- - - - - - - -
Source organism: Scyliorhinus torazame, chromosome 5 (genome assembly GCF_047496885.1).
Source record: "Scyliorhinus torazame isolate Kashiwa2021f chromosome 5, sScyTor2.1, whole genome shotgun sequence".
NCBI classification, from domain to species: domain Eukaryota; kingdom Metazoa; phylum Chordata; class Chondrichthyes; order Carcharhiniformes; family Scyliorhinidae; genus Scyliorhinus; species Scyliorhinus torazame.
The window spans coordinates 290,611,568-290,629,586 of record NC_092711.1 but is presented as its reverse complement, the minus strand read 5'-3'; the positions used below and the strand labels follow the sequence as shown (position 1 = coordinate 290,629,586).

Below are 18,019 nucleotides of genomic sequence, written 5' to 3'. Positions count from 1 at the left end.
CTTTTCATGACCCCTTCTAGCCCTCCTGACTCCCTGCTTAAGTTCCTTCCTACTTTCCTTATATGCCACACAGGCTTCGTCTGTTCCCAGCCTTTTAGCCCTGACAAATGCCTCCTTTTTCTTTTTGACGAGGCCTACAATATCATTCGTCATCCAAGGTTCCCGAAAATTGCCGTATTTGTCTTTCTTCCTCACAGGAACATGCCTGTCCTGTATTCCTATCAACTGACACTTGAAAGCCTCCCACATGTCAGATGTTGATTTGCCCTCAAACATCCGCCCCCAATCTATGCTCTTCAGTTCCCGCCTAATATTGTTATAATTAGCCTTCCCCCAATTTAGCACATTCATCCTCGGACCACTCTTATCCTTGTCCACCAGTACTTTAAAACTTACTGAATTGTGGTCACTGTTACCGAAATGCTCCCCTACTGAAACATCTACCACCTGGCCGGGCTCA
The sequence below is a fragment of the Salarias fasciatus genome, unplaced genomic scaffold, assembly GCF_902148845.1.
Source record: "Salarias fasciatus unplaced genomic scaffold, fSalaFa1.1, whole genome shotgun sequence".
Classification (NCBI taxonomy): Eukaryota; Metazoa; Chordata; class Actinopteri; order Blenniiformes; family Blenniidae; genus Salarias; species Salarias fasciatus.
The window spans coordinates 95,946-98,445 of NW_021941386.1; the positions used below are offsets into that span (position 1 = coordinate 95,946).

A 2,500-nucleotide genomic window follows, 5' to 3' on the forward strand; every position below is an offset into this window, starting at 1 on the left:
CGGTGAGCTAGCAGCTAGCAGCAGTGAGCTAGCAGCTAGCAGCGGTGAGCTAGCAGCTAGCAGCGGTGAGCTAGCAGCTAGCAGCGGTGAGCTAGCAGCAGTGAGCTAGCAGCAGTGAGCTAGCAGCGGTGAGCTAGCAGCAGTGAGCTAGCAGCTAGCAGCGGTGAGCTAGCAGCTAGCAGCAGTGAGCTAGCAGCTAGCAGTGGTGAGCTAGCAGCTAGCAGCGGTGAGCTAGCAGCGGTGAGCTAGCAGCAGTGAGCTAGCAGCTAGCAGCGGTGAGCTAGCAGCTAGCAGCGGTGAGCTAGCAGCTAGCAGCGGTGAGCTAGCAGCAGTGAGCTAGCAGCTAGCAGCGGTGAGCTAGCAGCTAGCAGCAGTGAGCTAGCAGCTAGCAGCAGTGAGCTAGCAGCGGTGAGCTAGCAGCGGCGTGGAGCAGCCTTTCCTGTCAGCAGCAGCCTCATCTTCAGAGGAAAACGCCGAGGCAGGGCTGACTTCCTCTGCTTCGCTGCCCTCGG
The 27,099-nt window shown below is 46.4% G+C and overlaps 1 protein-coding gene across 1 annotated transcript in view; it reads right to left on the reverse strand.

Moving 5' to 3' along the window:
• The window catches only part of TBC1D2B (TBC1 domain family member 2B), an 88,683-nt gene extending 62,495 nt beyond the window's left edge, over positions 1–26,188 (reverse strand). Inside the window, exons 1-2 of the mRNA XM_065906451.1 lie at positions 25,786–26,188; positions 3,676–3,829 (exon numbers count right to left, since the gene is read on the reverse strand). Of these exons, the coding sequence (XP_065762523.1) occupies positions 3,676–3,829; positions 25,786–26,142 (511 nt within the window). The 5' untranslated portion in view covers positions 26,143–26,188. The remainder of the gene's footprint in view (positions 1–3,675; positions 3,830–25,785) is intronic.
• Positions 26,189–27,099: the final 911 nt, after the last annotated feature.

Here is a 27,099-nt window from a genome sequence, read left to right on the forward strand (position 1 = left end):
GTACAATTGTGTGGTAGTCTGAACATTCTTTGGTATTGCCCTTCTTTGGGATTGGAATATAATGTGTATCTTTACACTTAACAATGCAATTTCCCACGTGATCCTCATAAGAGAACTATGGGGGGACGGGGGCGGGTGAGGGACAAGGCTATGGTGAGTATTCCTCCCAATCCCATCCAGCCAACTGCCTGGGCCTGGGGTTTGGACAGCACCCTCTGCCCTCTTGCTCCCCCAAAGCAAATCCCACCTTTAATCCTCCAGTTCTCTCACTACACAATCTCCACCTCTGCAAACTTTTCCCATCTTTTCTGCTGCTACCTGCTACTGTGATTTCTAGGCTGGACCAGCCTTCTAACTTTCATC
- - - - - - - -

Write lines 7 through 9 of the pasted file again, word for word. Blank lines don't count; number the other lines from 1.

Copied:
The sequence below is a fragment of the Salarias fasciatus genome, unplaced genomic scaffold, assembly GCF_902148845.1.
Source record: "Salarias fasciatus unplaced genomic scaffold, fSalaFa1.1, whole genome shotgun sequence".
Classification (NCBI taxonomy): Eukaryota; Metazoa; Chordata; class Actinopteri; order Blenniiformes; family Blenniidae; genus Salarias; species Salarias fasciatus.